3.8 g. of H3 AsO4. 1/2H2 O

EXAMPLE 6 Zn0.2 V1 Nb1.2 Ox

This catalyst was prepared in the same manner as Example 5 except the antimony trioxide and arsenic acid were replaced by 39.9 g. of niobium pentoxide.

EXAMPLE 7 K0.02 [Zn0.2 V1 Nb1.2 Ox ]

This catalyst was prepared by impregnating the catalyst of Example 6 as follows: 5.5 g. of the catalyst were heated with 2.410-4 g. of potassium hydroxide in 1.5 mls. of distilled H2 O.

EXAMPLES 8 TO 17

The catalyst were prepared in the same manner as shown above using the appropriate ratio of ingredients.

The catalysts prepared above were ground and screened to recover these particles of 20 to 32 mesh size. A portion of these catalyst particles were placed in a 5 cc. fixed-bed reactor constructed of a length of 12.7 cm. stainless steel tubing having a 1.0 cm. inside diameter and heated under a flow of air for 16 hours at 290 C.

The reactor was heated to the reaction temperature and a feed of 1 n-butane/50 air was fed over the catalyst at an apparent contact time of 1.0 second. The reactor was run under the reaction conditions for two hours to pre-condition the catalyst. The reactor effluent was collected and analyzed by gas chromatography.

The results are stated in terms of single pass yield which is defined as ##EQU1## and the total conversion defined as ##EQU2## and the selectivity defined as ##EQU3## The experimental results are shown in the Table below.

                                  TABLE__________________________________________________________________________Preparation of Maleic Anhydride from n-Butane                     RESULTS, %              REACTION                     N-BUTANEEXAMPLE  CATALYST    TEMP. C.                     CONVERSION                              SINGLE PASS YIELD                                           SELECTIVITY__________________________________________________________________________ 8     Zn0.2 V1.0 B1.2 Ox              450    18.2     10           55 9     Zn0.2 V1.0 B1.2 Ox              500    21.2     14           6610     Zn0.2 V1 B1 Sb0.2 Ox              480    No data  1.2          No data11     Zn0.2 V1 B1 Sb0.2 Ox              540    6.1      4.6          86.012     V1 Nb1 Sb0.2 Ox              450    No data  3.8          No data13     V1.0 W1.2 Zn0.2 Ox              450    No data  1.6          No data14     Zn0.2 V1.0 Sb1.2 As0.1 Ox              400    98.7     7.2           7.315     Zn0.2 V1.0 Nb1.2 Ox              450    58.6     22.5         38.516     Zn0.2 V1.0 Nb1.2 Ox              500    93.6     32           34.217     K0.02 [Zn0.2 V1.0 Nb1.2 Ox ]              500    80.8     12.6         15.6__________________________________________________________________________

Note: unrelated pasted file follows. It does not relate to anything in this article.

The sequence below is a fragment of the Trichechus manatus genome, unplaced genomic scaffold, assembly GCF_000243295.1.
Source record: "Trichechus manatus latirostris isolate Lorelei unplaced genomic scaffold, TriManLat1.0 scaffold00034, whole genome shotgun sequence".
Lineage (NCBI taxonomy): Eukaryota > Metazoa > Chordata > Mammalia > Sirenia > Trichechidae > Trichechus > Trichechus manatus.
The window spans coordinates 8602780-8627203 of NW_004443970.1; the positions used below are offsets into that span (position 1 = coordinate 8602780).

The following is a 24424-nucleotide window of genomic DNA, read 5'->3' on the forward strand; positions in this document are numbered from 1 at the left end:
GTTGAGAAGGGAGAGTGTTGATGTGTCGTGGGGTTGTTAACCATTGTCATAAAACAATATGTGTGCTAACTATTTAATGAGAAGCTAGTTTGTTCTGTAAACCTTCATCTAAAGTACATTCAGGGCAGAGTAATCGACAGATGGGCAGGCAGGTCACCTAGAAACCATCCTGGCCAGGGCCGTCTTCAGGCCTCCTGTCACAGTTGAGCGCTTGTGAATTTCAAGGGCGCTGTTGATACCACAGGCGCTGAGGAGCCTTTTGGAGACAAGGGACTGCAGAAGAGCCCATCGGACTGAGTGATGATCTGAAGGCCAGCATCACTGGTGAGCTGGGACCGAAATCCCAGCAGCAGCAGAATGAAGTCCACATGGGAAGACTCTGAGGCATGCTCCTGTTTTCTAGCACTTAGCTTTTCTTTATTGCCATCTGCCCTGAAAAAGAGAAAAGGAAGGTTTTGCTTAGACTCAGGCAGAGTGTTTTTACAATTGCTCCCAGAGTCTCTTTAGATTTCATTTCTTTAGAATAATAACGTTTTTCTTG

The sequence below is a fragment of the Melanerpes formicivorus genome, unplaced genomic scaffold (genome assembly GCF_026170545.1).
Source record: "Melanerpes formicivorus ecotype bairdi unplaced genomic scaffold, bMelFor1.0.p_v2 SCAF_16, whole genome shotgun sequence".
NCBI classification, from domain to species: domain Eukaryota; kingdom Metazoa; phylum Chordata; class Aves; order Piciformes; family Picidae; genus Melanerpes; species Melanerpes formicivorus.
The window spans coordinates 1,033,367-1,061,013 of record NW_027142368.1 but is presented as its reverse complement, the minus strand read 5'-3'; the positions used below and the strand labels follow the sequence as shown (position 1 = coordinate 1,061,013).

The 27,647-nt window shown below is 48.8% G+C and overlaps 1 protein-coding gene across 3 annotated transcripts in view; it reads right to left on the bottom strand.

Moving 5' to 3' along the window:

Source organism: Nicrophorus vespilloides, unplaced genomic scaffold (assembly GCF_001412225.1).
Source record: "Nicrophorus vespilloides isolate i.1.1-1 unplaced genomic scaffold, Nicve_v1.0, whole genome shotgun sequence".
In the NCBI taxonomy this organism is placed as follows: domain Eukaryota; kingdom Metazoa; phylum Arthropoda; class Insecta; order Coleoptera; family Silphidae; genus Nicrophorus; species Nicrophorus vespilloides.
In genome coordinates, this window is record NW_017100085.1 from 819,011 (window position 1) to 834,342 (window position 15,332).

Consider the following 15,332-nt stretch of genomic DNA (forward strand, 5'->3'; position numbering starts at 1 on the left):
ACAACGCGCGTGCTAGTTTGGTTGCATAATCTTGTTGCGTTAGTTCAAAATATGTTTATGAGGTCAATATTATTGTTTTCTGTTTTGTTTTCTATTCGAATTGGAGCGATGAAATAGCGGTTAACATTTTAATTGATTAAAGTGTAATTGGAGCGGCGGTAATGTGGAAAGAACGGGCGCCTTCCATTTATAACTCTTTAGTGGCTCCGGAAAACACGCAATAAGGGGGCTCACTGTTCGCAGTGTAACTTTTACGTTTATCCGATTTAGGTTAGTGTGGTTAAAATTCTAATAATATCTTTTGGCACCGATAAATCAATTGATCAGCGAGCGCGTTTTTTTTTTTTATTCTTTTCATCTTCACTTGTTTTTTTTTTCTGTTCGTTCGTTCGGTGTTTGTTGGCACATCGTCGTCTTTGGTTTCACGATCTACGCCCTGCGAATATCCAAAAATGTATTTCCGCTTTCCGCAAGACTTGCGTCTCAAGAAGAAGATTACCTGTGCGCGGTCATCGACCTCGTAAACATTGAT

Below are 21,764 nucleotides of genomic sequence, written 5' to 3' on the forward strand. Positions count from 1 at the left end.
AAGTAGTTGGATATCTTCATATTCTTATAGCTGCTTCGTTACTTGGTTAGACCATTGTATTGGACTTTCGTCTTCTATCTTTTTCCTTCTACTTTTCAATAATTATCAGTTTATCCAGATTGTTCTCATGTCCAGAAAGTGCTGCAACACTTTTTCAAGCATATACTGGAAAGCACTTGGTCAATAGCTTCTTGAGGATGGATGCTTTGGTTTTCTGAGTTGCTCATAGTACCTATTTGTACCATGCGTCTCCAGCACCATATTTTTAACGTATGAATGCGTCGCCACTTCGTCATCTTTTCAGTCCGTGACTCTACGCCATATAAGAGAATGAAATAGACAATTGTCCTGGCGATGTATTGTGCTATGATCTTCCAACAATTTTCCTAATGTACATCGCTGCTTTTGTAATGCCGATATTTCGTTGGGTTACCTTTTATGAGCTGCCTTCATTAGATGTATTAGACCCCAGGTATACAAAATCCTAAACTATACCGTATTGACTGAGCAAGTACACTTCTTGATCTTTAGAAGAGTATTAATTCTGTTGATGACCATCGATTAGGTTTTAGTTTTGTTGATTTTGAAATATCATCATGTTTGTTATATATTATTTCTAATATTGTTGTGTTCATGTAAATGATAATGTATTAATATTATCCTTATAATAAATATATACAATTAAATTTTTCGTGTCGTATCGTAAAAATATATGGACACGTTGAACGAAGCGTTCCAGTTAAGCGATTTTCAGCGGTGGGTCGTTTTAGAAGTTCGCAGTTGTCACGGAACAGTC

Patent Citations
Cited PatentFiling datePublication dateApplicantTitle
US3704317 *Apr 11, 1969Nov 28, 1972Ajinomoto KkProduction of acetic acid
US3907919 *Apr 9, 1973Sep 23, 1975El Paso Products CoDehydrogenation of hydrocarbons
US4010238 *Mar 19, 1974Mar 1, 1977Sumitomo Chemical Company, LimitedVanadium oxide catalyst, ammonia
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Referenced by
Citing PatentFiling datePublication dateApplicantTitle
US4582911 *Jun 29, 1984Apr 15, 1986Exxon Research & Engineering Co.Molecular oxidation of aromatic hydrocarbons to the corresponding anhydrides using an improved catalyst
US4746641 *Apr 17, 1985May 24, 1988Standard Oil CompanyVanadium-antimony oxide
US4791092 *Nov 12, 1985Dec 13, 1988Exxon Research & Engineering Co.Sequential deposition and calcining of a tantalum compound and a vanadium compound on titanium dioxide
US4835126 *May 6, 1986May 30, 1989Exxon Research & Engineering CompanyProcess for preparing a catalyst for the preparation of a carboxylic anhydride
US6171571 *May 10, 1999Jan 9, 2001Uop LlcCrystalline multinary metal oxide compositions, process for preparing and processes for using the composition
US6569804 *Sep 28, 2000May 27, 2003National Engineering, Research Center Of Chemical Fertilizer Catalyst At Fuzhou UniversityCatalyst comprises mixed oxide of iron, aluminum, silicon, vanadium, magnesium, nickel and potassium; used for ammonia and hydrogen synthesis
EP0170383A1 *Jun 17, 1985Feb 5, 1986Exxon Research And Engineering CompanyImproved aromatic carboxylic anhydride catalysts
EP0180335A1 *Oct 1, 1985May 7, 1986Exxon Research And Engineering CompanyImproved carboxylic anhydride catalysts
WO2008106581A1 *Feb 28, 2008Sep 4, 2008Flexitral IncAromachemicals
Classifications
U.S. Classification502/304, 502/345, 502/311, 502/343, 502/324, 502/338, 502/340, 502/306, 502/307, 502/344
International ClassificationB01J23/84, B01J23/34, C07C51/265, B01J23/26, C07C51/215, C07C51/25, B01J23/22
Cooperative ClassificationC07C51/252, C07C51/215, B01J23/84, B01J23/26, C07C51/25, B01J23/22, C07C51/265, B01J23/34
European ClassificationC07C51/265, C07C51/215, C07C51/25B, C07C51/25, B01J23/34, B01J23/84, B01J23/26, B01J23/22